Biking the Bodensee – Germany, Europe

After looking at glossy biking tour brochures for years, several friends and I decided to spend what is now called an "active" holiday, so we tried one of these tours in Germany recently. You’ve no doubt seen descriptions of leisurely biking trips from small quaint villages to more small quaint villages, while your luggage magically transports itself from last night’s accommodation to the next. The problem is that most of these tours are so expensive, you have the right to expect the tour operator to motor you from one place to the next in a gold plated sedan. To exert that much energy and sweat at ridiculousy high prices is absurd!

The bicycling tour to fit the pocketbook
Nevertheless, the motivation for one of these tours was there. After some digging, I found a German company that offers a slew of tours, including one that immediately caught my eye: Lake Constance Cycle Route. After literally years of yearning, I finally found the tour for my pocketbook. It offered everything we wanted, plus we’d be on our own without a peloton of tourists to hold us back. For less than $400.00 per person with three people traveling together, we had five nights in inns, bicycles, luggage transfers, local tourist information and route maps. With some caution, we decided to book. We wondered how and why it could be so cheap. That really nagged at me for the weeks leading up to our adventure.

We set off for our independent biking journey in early May with only the name of our first accommodation in Kreuzlingen, Switzerland (twin city of Konstanz, Germany, across the border). The remainder of our places to stay and route information would be waiting for us at the hotel. As promised, it was there and in English! Landing firmly after our first leap of faith, we anxiously looked forward to five days of biking around Lake Constance, going from quaint village to the next with our luggage mysteriously following, and then greeting us at the next hotel along the way.

Oh, and now I realize why our bike trip was cheap – we were traveling in May, when the rains of spring seem to be ever-present, but oddly never really overbearing. Luckily for us, we had planned accordingly and brought rain gear, thinking that we’d never really need it. It only rains on the unprepared, right? Wrong. For us, it rained anyway, and every one of the five days, but as seems to be the case with these spring rains, the clouds moved quickly and blue sky snuck through somehow. Fortunately, the rain was never heavy and never lasted very long. I didn't anticipate the extent to which I’d be praising the miracle of quick-drying polyester – amazing stuff!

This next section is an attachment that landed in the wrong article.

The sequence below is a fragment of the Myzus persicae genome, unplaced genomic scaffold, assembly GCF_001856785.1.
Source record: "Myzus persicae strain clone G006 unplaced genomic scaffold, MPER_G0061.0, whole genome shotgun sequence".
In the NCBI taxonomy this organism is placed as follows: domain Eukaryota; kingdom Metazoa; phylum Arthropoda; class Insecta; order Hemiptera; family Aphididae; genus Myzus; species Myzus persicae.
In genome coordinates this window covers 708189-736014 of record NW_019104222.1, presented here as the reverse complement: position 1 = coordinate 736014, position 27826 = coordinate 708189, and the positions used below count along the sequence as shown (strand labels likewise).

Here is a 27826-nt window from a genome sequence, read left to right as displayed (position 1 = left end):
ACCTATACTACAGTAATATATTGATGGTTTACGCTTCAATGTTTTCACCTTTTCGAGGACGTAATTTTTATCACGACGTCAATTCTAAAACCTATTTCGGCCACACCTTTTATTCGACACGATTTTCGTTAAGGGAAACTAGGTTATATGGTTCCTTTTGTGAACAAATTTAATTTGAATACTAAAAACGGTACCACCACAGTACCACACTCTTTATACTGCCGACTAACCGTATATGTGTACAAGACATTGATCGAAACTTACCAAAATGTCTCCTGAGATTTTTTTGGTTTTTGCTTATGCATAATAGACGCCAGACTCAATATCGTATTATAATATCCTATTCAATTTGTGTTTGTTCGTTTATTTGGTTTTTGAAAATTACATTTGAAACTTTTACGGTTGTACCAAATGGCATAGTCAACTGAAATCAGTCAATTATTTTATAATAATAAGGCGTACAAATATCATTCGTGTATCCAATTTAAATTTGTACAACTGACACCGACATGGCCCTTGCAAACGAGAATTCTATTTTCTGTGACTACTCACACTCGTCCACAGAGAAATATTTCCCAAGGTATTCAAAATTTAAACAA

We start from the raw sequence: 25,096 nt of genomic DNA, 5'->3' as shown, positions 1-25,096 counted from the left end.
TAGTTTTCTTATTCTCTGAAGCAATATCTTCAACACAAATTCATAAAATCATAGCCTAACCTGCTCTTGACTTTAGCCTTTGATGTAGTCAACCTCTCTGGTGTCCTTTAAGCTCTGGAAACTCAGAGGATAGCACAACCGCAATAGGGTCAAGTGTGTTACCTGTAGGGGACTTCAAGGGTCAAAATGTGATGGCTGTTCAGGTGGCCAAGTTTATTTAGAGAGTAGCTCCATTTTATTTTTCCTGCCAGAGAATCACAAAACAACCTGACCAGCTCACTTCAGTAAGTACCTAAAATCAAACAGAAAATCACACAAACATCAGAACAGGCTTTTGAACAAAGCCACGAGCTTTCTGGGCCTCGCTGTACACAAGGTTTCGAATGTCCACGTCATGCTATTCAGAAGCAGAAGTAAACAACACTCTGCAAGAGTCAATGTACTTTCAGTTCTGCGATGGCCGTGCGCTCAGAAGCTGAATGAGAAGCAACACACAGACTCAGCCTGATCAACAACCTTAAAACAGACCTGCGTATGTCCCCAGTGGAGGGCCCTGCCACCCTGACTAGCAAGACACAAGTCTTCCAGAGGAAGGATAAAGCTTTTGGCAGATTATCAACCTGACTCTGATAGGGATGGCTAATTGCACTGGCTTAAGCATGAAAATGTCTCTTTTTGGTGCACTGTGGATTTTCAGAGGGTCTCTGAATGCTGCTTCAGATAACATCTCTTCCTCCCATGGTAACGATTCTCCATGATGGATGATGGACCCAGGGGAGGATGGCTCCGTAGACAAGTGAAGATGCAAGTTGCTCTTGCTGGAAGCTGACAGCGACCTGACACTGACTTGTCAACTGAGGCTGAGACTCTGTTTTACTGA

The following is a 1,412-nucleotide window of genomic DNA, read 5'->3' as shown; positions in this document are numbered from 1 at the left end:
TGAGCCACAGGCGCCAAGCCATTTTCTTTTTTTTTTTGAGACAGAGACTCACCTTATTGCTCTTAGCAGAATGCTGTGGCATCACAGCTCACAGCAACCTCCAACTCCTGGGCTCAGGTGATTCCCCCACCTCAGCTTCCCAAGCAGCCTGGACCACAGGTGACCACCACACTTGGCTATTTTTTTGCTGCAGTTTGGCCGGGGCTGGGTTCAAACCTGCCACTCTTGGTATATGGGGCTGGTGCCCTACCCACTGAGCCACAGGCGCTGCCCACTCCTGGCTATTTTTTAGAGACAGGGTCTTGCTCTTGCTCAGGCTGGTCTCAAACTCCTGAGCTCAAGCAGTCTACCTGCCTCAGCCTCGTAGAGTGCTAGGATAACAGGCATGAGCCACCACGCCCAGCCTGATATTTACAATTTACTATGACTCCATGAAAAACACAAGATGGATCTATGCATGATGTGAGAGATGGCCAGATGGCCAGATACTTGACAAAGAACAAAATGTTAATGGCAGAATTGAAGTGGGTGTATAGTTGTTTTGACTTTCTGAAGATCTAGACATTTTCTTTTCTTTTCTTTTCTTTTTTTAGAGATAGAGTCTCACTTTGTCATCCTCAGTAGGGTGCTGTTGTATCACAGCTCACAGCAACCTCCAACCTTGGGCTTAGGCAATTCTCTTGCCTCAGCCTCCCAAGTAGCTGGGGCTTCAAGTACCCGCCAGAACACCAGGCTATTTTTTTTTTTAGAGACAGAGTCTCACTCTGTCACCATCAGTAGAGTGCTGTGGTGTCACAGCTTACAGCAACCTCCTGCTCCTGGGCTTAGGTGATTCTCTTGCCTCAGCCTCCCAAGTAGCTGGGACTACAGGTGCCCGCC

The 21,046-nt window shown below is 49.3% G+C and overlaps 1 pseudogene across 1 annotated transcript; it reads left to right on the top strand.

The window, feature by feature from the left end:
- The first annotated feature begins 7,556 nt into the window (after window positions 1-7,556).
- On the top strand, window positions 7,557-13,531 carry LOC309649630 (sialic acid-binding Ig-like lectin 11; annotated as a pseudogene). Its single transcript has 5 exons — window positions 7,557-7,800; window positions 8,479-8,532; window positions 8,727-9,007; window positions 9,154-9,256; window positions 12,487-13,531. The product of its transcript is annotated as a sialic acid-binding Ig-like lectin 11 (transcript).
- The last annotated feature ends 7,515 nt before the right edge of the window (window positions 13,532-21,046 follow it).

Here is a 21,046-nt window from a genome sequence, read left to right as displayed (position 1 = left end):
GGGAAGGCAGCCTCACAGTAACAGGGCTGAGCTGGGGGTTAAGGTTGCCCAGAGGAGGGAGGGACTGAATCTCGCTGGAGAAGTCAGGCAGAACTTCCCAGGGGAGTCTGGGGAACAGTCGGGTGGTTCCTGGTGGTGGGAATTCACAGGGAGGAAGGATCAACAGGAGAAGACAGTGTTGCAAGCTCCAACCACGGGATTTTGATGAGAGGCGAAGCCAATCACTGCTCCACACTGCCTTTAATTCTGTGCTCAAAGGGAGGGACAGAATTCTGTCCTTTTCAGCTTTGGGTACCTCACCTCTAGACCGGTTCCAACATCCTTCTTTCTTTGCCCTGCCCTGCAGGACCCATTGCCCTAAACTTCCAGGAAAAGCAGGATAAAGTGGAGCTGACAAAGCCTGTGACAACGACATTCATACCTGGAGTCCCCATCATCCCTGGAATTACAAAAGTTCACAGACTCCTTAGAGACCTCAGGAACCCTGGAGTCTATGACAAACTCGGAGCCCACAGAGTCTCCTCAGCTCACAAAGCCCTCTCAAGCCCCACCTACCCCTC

First day on the trail
First day on the trail, near Dettingen, Germany

A major plus when biking this time of year is the lack of other riders. Each day we could ride for hours and never see another cyclist. Hikers aplenty, but few riders like us, which we found amazing. The flowers and trees were in full flush, the temperature was perfect, and though the rain came in bits and spurts, we expected to be sharing the bike paths – apparently, the deluge of riders arrive in June.

Some things to consider
The first (and most obvious) thing to consider when you’re booking a biking tour is how active you are on a normal basis and how active you want to be. This is really important. No kidding. We were all fairly active back home and were actually looking forward to the 50 kilometers (30-35 miles) per day for five days. And as it turned out, the physical exertion was the least strenuous part of the bike tour, particularly since the Lake Constance bike paths are more or less flat. In fact, the hardest part was the gravel paths, which required a bit more effort than the paved paths.

The other thing to consider – and this may be the most important factor – is the length of your "touring" day. The point here is that just because you may be able to pedal 30 miles a day (which we did, and easily), doesn’t mean that this is the most enjoyable way of spending your time on the lake.

Looking back, we were so driven to get to our next destination because of our ambitious schedule, we never felt like we had enough time to really take in each town we rode through. But then, one of the joys of traveling is seeing places that you want to go back to; it gave me a wonderful sampling of towns I’d like to visit and spend some time in. The German cities along the lake specialize in spas, thermal baths and indulgent pastimes, while the Swiss towns cater mostly to recreational vehicles and day-tripping urbanites. In particular, the island city of Lindau was impressive and easily justifies a long weekend with its ample shopping and medieval history, while Ueberlingen further up the German coast, exudes patrician comfort, relaxation and seclusion, and it’s own equally fascinating history.